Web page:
Not long ago, I had the privilege of hearing Sharon Creech speak. I planted myself in the front row and willed myself to be the sponge, to trap in my mind (and notebook) every bit of advice she could offer. She is a wonderful writer, and an even better person. Don't be in a rush to publish. Write from your heart.
Yup. She gets a seat at the mythical table of people I'd like to have dinner with someday.
Of the many things Sharon Creech said that day that stayed with me (and there were many!) was that she starts each day with a poem.
Start each day with a poem.
I had forgotten how important it was to both read and write poetry on a daily basis. Fortunately, teaching keeps poetry close at hand, but there's a difference in sharing poetry with a class and choosing to read it on your own.
For awhile, fueled on Creech's words, I was writing a poem a day as part of my daily practice. And you know what? The more I wrote, the better it sounded. Those poems opened the doors to stories about my grandmother. I was able to capture in a few phrases the beauty of her life that had been eluding me in longer paragraphs.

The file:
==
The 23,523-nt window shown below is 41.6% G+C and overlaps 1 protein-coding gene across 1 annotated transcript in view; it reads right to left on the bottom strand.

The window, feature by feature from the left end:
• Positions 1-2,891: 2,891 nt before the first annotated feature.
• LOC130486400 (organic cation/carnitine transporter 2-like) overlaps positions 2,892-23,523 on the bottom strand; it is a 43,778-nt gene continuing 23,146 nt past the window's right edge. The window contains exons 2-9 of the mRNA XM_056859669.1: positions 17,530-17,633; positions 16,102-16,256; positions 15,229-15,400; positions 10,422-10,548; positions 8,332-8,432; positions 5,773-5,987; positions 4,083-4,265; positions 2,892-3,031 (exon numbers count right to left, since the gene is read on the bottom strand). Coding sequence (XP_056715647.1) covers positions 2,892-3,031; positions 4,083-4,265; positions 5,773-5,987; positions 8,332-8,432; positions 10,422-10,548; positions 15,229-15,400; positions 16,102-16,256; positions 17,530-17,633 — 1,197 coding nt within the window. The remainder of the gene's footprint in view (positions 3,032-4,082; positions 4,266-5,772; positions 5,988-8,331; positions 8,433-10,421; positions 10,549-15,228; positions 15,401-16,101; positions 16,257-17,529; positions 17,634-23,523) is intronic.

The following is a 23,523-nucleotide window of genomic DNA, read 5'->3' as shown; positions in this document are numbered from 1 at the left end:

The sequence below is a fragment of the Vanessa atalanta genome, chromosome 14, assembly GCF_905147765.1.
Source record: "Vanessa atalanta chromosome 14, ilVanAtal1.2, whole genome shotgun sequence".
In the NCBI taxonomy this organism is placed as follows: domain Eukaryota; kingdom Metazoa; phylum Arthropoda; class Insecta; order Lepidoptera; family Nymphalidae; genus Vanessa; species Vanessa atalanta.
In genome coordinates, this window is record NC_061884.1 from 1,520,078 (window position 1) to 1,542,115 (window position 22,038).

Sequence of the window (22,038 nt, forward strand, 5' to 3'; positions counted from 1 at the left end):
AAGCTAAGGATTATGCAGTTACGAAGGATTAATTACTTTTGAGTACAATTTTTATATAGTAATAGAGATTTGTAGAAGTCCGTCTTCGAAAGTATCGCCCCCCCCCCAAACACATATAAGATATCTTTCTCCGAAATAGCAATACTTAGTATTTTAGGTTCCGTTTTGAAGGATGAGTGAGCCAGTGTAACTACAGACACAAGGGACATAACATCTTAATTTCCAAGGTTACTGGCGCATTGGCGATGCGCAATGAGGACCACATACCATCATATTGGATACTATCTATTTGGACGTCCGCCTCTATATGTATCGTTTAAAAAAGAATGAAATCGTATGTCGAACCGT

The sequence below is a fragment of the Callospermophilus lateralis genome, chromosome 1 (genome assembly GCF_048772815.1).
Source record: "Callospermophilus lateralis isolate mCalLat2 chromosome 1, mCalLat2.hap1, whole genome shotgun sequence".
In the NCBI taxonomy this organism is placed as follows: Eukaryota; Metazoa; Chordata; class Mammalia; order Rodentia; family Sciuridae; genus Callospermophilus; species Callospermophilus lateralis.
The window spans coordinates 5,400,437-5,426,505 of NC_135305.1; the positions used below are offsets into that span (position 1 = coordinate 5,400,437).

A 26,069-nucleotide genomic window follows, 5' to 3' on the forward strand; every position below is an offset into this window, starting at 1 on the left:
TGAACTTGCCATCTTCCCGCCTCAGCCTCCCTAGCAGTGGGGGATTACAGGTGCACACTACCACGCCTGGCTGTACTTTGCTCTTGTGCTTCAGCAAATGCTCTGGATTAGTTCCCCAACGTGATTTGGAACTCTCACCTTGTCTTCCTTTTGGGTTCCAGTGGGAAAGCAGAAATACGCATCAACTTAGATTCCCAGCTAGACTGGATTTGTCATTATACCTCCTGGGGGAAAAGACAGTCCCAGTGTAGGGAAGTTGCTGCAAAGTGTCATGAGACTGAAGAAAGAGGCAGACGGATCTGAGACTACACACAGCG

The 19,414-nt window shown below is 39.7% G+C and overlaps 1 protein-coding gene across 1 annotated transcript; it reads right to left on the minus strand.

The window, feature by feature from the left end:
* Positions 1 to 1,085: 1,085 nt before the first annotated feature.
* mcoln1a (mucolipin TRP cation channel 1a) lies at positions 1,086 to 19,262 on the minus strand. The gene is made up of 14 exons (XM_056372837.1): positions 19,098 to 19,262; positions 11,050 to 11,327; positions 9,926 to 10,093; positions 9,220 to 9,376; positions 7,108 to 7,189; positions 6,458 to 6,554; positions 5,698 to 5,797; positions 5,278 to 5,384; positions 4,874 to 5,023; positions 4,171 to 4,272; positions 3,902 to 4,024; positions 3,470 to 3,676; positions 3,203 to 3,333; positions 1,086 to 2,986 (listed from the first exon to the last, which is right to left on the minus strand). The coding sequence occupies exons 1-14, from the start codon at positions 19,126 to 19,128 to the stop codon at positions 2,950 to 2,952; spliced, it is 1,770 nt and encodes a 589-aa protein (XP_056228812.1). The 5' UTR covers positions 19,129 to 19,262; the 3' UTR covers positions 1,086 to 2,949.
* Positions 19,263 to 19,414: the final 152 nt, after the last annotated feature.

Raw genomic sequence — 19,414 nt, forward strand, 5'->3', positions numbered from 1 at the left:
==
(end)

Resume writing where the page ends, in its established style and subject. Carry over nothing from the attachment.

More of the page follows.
Recently, I have fallen off the poetry wagon, but with the New Year nearly upon us I am making a poetry pledge.
Let's pledge to make Monday poetry day in our notebooks. (Following Sharon Creech's example.)
Start the day reading a favorite poem. (We've read thirteen in class so far this year!)
Then, use your writing time that day to draft a poem for yourself. At the end of a month you will have four poems and, like Sandburg's Under a Telephone Pole poem, the words and phrases of poems will be "humming and thrumming" through you.
To help you out I will present a new poem here each week. It will not be one we have read in class. If you have suggestions, poems you love, that you would like to see posted, please let me know.
Until next time, happy writing.